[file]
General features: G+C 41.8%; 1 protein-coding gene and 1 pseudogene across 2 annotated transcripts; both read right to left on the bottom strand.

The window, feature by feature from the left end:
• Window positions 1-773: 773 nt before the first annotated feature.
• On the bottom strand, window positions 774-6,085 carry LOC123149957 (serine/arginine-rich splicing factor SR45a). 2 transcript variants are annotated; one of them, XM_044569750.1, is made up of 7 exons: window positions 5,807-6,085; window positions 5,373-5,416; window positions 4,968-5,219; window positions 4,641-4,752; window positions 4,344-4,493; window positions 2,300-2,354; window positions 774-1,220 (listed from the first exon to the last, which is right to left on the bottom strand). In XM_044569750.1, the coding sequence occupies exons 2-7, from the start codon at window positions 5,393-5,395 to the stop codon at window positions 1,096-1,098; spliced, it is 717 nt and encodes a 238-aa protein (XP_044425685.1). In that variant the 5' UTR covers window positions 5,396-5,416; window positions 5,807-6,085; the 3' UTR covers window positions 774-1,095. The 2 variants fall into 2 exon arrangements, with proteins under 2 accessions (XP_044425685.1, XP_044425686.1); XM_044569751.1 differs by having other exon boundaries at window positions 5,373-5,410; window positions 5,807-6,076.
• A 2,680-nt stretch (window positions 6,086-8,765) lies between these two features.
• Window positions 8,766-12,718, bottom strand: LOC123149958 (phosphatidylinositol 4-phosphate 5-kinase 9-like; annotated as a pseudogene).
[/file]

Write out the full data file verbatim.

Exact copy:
General features: G+C 41.8%; 1 protein-coding gene and 1 pseudogene across 2 annotated transcripts; both read right to left on the bottom strand.

The window, feature by feature from the left end:
• Window positions 1-773: 773 nt before the first annotated feature.
• On the bottom strand, window positions 774-6,085 carry LOC123149957 (serine/arginine-rich splicing factor SR45a). 2 transcript variants are annotated; one of them, XM_044569750.1, is made up of 7 exons: window positions 5,807-6,085; window positions 5,373-5,416; window positions 4,968-5,219; window positions 4,641-4,752; window positions 4,344-4,493; window positions 2,300-2,354; window positions 774-1,220 (listed from the first exon to the last, which is right to left on the bottom strand). In XM_044569750.1, the coding sequence occupies exons 2-7, from the start codon at window positions 5,393-5,395 to the stop codon at window positions 1,096-1,098; spliced, it is 717 nt and encodes a 238-aa protein (XP_044425685.1). In that variant the 5' UTR covers window positions 5,396-5,416; window positions 5,807-6,085; the 3' UTR covers window positions 774-1,095. The 2 variants fall into 2 exon arrangements, with proteins under 2 accessions (XP_044425685.1, XP_044425686.1); XM_044569751.1 differs by having other exon boundaries at window positions 5,373-5,410; window positions 5,807-6,076.
• A 2,680-nt stretch (window positions 6,086-8,765) lies between these two features.
• Window positions 8,766-12,718, bottom strand: LOC123149958 (phosphatidylinositol 4-phosphate 5-kinase 9-like; annotated as a pseudogene).